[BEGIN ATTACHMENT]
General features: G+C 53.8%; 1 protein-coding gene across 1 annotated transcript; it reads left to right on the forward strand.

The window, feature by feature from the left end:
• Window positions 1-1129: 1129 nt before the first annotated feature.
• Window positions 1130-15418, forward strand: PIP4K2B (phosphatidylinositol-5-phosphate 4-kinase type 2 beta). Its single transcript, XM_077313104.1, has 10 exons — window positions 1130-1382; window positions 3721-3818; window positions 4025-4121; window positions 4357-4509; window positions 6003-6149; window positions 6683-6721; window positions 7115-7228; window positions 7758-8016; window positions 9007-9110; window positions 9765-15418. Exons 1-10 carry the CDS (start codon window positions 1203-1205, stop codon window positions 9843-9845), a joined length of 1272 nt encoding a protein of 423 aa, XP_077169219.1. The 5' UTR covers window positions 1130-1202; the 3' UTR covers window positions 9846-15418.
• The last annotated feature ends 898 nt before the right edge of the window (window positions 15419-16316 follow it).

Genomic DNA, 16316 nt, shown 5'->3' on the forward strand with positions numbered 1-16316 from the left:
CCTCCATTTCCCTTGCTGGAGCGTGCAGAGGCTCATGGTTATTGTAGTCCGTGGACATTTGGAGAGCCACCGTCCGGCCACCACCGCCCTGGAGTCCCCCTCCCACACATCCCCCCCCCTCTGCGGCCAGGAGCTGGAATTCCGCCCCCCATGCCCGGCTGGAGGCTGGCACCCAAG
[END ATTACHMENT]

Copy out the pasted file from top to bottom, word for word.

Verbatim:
General features: G+C 53.8%; 1 protein-coding gene across 1 annotated transcript; it reads left to right on the forward strand.

The window, feature by feature from the left end:
• Window positions 1-1129: 1129 nt before the first annotated feature.
• Window positions 1130-15418, forward strand: PIP4K2B (phosphatidylinositol-5-phosphate 4-kinase type 2 beta). Its single transcript, XM_077313104.1, has 10 exons — window positions 1130-1382; window positions 3721-3818; window positions 4025-4121; window positions 4357-4509; window positions 6003-6149; window positions 6683-6721; window positions 7115-7228; window positions 7758-8016; window positions 9007-9110; window positions 9765-15418. Exons 1-10 carry the CDS (start codon window positions 1203-1205, stop codon window positions 9843-9845), a joined length of 1272 nt encoding a protein of 423 aa, XP_077169219.1. The 5' UTR covers window positions 1130-1202; the 3' UTR covers window positions 9846-15418.
• The last annotated feature ends 898 nt before the right edge of the window (window positions 15419-16316 follow it).

Genomic DNA, 16316 nt, shown 5'->3' on the forward strand with positions numbered 1-16316 from the left:
CCTCCATTTCCCTTGCTGGAGCGTGCAGAGGCTCATGGTTATTGTAGTCCGTGGACATTTGGAGAGCCACCGTCCGGCCACCACCGCCCTGGAGTCCCCCTCCCACACATCCCCCCCCCTCTGCGGCCAGGAGCTGGAATTCCGCCCCCCATGCCCGGCTGGAGGCTGGCACCCAAG